“A variant of the false analogy is the declaration that national debt puts an unfair burden on our children, who are thereby made to pay for our extravagances. Very few economists need to be reminded that if our children or grandchildren repay some of the national debt these payments will be made to our children or grandchildren and to nobody else. Taking them altogether they will no more be impoverished by making the repayments than they will be enriched by receiving them.” Lerner, Abba.P 1948. “The Burden of the National Debt,” p. 256 in Lloyd A. Metzler et al. (eds.), Income, Employment and Public Policy, Essays in Honour of Alvin Hanson. W. W. Norton, New York. ).

    “In attempts to discredit the argument that we owe the national debt to ourselves it is often pointed out that the ‘we’ does not consist of the same people as the ‘ourselves’. The benefits from interest payments on the national debt do not accrue to every individual in exactly the same degree as the damage done to him by the additional taxes made necessary. That is why it is not possible to repudiate the whole national debt without hurting anybody. While this is undoubtedly true, all it means is that some people will be better off and some people will be worse off. Such a redistribution of wealth is involved in every significant happening in our closely interrelated economy, in every invention or discovery or act of enterprise. If there is some good general reason for incurring debt, the redistribution can be ignored because we have no more reason for supposing that the new distribution is worse than the old one than for assuming the opposite. That the distribution will be different is no more an argument against national debt than it is an argument in favor of it. Lerner, Abba.P 1948. “The Burden of the National Debt,” p 260–261. in Lloyd A. Metzler et al. (eds.), Income, Employment and Public Policy, Essays in Honour of Alvin Hanson. W. W. Norton, New York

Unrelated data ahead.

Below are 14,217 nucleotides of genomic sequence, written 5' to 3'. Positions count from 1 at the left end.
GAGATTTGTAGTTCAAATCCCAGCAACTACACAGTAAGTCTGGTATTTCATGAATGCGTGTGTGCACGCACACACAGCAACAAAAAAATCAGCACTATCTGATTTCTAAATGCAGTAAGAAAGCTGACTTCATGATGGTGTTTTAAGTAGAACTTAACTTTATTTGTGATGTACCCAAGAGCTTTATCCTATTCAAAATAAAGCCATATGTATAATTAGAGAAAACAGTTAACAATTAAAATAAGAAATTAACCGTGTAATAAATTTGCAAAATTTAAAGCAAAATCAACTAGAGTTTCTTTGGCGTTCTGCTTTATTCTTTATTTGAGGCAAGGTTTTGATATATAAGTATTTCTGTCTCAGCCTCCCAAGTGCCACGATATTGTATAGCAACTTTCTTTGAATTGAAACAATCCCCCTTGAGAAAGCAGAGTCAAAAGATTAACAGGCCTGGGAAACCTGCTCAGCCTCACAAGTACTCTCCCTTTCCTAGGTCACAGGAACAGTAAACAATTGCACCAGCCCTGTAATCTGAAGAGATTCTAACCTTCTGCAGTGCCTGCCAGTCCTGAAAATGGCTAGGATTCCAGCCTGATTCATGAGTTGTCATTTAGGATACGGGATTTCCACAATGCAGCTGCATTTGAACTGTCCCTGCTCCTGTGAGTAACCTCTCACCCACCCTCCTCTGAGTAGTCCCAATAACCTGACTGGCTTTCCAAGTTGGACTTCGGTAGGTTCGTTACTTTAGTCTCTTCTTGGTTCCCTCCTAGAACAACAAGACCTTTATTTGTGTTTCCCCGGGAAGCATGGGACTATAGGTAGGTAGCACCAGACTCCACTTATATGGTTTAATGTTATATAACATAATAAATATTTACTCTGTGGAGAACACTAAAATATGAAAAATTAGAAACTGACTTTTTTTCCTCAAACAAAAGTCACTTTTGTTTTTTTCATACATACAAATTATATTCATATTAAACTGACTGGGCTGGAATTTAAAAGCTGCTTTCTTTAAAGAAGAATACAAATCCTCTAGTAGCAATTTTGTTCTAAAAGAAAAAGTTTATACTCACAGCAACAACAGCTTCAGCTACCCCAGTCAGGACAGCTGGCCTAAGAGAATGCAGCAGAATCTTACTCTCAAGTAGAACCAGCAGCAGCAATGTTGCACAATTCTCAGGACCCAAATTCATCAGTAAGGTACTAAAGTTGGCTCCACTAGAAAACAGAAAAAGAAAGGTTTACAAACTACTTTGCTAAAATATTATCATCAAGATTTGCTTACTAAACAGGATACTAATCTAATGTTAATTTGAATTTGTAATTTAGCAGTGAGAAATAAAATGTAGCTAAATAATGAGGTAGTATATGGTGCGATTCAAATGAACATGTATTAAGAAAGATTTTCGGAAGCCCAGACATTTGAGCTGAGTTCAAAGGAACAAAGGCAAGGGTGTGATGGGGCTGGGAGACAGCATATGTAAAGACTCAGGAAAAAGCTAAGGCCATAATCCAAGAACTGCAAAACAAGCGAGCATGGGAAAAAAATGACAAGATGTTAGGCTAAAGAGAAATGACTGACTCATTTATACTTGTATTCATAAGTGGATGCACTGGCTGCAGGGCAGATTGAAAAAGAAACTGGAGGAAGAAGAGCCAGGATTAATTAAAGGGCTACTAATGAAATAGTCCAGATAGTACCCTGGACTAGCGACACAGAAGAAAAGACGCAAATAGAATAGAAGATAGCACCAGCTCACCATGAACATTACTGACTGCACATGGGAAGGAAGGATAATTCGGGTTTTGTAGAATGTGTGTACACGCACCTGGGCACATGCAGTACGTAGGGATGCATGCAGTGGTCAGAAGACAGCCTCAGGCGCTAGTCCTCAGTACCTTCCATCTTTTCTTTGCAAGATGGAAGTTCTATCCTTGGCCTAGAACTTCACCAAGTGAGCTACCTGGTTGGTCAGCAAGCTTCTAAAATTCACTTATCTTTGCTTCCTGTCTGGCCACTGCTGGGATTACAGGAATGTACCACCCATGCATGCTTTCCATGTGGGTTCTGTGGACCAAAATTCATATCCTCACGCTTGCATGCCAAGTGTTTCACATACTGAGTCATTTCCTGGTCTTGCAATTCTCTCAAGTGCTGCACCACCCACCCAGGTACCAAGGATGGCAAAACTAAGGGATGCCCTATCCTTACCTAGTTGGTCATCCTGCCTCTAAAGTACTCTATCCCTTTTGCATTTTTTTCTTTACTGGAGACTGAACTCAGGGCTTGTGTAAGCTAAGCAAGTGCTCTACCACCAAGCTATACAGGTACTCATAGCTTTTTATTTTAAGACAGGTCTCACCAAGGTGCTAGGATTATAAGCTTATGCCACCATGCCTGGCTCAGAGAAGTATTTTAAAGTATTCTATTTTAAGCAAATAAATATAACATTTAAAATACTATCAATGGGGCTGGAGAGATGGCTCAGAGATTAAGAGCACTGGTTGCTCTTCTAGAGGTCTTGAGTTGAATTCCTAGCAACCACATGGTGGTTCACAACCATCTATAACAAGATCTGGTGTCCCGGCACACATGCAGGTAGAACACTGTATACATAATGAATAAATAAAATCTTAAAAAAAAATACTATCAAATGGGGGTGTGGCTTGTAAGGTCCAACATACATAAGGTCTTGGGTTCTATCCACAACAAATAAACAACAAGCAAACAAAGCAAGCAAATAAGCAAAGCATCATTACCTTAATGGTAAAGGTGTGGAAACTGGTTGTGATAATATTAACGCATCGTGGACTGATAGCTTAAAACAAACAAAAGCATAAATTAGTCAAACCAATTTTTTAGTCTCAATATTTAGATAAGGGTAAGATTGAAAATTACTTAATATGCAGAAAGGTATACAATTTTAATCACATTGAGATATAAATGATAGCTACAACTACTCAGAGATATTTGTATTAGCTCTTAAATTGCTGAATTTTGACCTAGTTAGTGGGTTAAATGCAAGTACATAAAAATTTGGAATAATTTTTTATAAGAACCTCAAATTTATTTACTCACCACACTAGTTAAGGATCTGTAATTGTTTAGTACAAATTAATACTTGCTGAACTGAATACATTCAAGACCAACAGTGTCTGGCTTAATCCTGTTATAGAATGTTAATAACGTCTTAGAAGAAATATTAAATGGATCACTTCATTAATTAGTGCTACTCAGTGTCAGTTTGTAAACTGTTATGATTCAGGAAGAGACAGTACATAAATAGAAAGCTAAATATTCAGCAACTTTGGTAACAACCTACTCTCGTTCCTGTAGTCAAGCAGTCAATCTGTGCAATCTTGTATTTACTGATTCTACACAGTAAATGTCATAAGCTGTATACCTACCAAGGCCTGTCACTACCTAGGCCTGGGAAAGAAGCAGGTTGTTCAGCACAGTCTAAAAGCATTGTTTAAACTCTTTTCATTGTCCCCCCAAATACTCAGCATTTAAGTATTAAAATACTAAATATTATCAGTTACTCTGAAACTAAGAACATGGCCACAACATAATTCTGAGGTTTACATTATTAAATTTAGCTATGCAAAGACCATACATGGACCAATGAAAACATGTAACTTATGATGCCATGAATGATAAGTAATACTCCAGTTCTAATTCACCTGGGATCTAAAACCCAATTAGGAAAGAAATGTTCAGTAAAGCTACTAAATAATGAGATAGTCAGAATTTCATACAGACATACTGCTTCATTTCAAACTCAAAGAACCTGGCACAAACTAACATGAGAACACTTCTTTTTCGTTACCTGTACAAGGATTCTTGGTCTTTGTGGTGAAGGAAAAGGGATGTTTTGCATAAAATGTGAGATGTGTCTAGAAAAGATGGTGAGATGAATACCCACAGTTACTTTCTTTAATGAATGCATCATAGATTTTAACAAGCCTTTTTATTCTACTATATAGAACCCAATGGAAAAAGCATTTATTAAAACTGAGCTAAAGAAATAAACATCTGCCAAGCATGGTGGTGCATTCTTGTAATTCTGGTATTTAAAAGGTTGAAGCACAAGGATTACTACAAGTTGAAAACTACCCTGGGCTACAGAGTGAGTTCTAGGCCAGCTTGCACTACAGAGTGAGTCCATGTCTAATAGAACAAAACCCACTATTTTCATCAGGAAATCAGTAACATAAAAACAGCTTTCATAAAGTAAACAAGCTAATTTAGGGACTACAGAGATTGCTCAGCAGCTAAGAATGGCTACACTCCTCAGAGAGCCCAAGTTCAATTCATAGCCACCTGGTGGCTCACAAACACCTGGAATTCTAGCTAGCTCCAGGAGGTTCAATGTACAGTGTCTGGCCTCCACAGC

“The growth of national debt may not only make some people richer and some people poorer, but may increase the inequality of distribution. This is because richer people can buy more government bonds and so get more of the interest payments without incurring a proportionately heavier burden of the taxes. Most people would agree that this is bad. But it is no necessary effect of an increasing national debt. If the additional taxes are more progressive — more concentrated on the rich — than the additional holdings of government bonds, the effect will be to diminish the inequality of income and wealth.” Lerner, Abba.P 1948. “The Burden of the National Debt,” (260–261).in Lloyd A. Metzler et al. (eds.), Income, Employment and Public Policy, Essays in Honour of Alvin Hanson. W. W. Norton, New York.